Joint Committee on Statutory Instruments Twenty-Fourth Report


Memorandum from the Department for Environment, Food and Rural Affairs


1. The Committee has requested a memorandum on the following points:

(1) Paragraph 4 of the Schedule provides that without prejudice to the provisions of the Act, the occupier of the farm must, in the specified circumstances, take certain steps. Explain what provisions of the 1937 Act are contemplated by the italicised words, and why this saving is necessary.

(2) New regulation 15(1) (as substituted by paragraph 7 of the Schedule) provides that any person (other than the Secretary of State or the National Assembly for Wales) contravening any requirement imposed by him by or under these Regulations shall be guilty of an offence. Explain the need for the italicised words, and the basis of the assumption that without those words the Secretary of State or the National Assembly for Wales could be found guilty of an offence.

2. On the Committee's first point (which relates to new regulation 4, as substituted by paragraph 1 of the Schedule), the approach taken in drafting the Regulations was that a set of rules should be made without prejudice to another if, without that expression, it might be arguable that one would displace the other.

3. New regulation 4 applies where, in circumstances where a farm is suspected with a Schedule 3 disease, an order under section 2 of the Diseases of Fish Act 1937 or a notice served under section 4 or 4A of that Act remains current. An order under section 2 designates a particular area: a notice under section 4 or 4A by an inspector, as read with SI 1984/455, notifies the occupier/fish farmer that the inspector has reasonable grounds for suspecting that particular inland waters, or particular marine waters including a cage, are infected.

4. By virtue of Schedule 4 of the Disease of Fish (Control) Regulations 1994 (SI 1994/1447) as now amended the following obligations automatically apply.

"1. No person shall-

(a) bring on to or remove from the farm any fish whether alive or dead, eggs or gametes; or

(b) dispose of any dead fish or their offal except under the supervision of an inspector;

(c) bring on to or take from the farm any equipment, material or substances liable to transmit disease; or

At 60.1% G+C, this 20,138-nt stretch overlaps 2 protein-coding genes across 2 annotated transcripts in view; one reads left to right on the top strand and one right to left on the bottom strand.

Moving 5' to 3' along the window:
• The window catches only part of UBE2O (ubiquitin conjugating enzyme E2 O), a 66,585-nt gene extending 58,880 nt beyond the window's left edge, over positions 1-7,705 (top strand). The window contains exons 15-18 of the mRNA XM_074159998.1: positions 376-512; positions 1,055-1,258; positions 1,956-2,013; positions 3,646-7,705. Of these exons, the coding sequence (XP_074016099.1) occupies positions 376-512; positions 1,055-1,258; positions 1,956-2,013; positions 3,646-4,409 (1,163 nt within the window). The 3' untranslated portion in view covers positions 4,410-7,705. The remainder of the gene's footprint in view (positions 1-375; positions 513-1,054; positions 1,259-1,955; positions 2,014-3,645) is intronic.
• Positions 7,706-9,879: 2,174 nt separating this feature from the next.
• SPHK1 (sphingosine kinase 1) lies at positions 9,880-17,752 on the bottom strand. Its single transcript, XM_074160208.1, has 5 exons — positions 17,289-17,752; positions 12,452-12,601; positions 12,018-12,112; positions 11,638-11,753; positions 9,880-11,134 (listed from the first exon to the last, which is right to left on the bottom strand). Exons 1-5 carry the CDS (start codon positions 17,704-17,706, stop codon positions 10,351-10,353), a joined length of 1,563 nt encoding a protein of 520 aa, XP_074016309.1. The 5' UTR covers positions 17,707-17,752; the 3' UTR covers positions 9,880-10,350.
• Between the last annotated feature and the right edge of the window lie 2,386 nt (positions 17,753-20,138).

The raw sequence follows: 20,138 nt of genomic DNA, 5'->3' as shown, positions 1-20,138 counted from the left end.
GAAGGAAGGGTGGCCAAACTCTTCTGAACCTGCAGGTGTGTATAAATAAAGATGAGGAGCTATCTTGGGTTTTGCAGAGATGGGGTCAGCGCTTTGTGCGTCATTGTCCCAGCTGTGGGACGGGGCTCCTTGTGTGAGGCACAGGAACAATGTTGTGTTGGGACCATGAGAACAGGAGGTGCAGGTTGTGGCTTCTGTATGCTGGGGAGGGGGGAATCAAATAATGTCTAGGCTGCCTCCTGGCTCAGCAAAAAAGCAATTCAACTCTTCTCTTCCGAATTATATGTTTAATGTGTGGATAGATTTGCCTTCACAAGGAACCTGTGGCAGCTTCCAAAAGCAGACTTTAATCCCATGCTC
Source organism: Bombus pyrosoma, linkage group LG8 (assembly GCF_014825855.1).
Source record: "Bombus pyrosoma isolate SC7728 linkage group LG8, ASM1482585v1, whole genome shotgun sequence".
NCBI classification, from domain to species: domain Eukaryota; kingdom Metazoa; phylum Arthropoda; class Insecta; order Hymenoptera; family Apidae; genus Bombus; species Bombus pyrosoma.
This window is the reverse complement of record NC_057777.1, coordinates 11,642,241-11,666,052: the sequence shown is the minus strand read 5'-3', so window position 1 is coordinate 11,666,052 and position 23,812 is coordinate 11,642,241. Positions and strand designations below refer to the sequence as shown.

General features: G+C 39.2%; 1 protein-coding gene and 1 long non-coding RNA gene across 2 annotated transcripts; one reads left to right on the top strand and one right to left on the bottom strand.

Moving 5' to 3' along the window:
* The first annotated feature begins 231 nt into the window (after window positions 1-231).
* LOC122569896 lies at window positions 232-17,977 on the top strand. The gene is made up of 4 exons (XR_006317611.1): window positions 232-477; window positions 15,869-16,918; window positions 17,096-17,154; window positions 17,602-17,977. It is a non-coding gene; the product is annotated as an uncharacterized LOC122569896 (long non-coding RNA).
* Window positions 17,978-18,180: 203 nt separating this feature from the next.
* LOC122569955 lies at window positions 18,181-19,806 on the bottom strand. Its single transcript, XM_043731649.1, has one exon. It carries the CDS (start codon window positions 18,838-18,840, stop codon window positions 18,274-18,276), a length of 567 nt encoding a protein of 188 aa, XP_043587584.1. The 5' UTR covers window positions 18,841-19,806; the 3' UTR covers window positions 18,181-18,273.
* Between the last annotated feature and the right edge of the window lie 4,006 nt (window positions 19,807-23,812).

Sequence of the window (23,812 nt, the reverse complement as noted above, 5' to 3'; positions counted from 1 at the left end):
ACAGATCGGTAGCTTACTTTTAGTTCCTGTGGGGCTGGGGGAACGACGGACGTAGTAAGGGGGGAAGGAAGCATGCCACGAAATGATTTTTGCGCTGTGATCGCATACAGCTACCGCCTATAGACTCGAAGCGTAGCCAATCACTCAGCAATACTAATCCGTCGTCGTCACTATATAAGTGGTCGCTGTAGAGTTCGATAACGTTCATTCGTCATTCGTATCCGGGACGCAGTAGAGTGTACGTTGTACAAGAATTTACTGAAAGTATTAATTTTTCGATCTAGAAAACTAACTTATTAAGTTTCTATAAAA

(d) enter on to or exit from the farm; or

(e) bring a vehicle on to or take a vehicle from the farm; or

(f) remove any fish, whether alive or dead, eggs or gametes from a farm which is

    (i) in the same water catchment area or coastal area as the farm at which the outbreak of disease is suspected, and

    (ii) whose occupier has been notified that his farm is under surveillance for disease;

without the authorisation in writing of the Minister to do so.

2. The occupier of the farm shall take such measures as may be specified by the Minister to disinfect the entrances and exits to the farm."

5. By virtue of the Diseases of Fish Act 1937, as amended -

(a) one effect of making a section 2 order is that, as specified in section 2A, the Minister may serve notice in writing on the occupier among others -

    (i) directing him to take such practicable steps as are specified in the notice to secure the removal of dead or dying fish from the waters (or a cage in the waters) concerned, and

    (ii) regulating the manner in which such fish or parts of such fish are to be disposed of; and

(b) if a section 4 or 4A notice is served, no live fish, no live eggs of fish and no foodstuffs for fish may be removed without the Minister's permission.

6. The aim of making the Regulations without prejudice to the Act as well as the Fish Health Regulations 1997 (SI 1997/1881), given that both regulations were made under section 2(2) of the European Communities Act 1972, was to prevent the possibility of argument that the sets of Regulations alone created a comprehensive code; so the prohibition of removal of fish food (which is specifically found only in the Act) clearly survives, and so does the power to serve notices requiring particular action.

7. On the Committee's second point:

(a) there is a requirement imposed by new regulation 5 as read with new regulation 2(6) on the Secretary of State (and/or the National Assembly for Wales where the farm is wholly in Wales) on confirmation of Infectious Salmon Anaemia to serve a specific notice;

(b) new regulation 15, but for the italicised words, provides that any person contravening a requirement commits an offence;

(c) "person" embraces the Secretary of State and the Assembly;

(d) were the italicised words not included, it is unlikely on balance that either the Secretary of State or the Assembly would be found to be guilty of an offence for failure to serve such a notice; the italicised words were included in order to provide the precision necessary to eliminate scope for argument on the point.

15th March 2002

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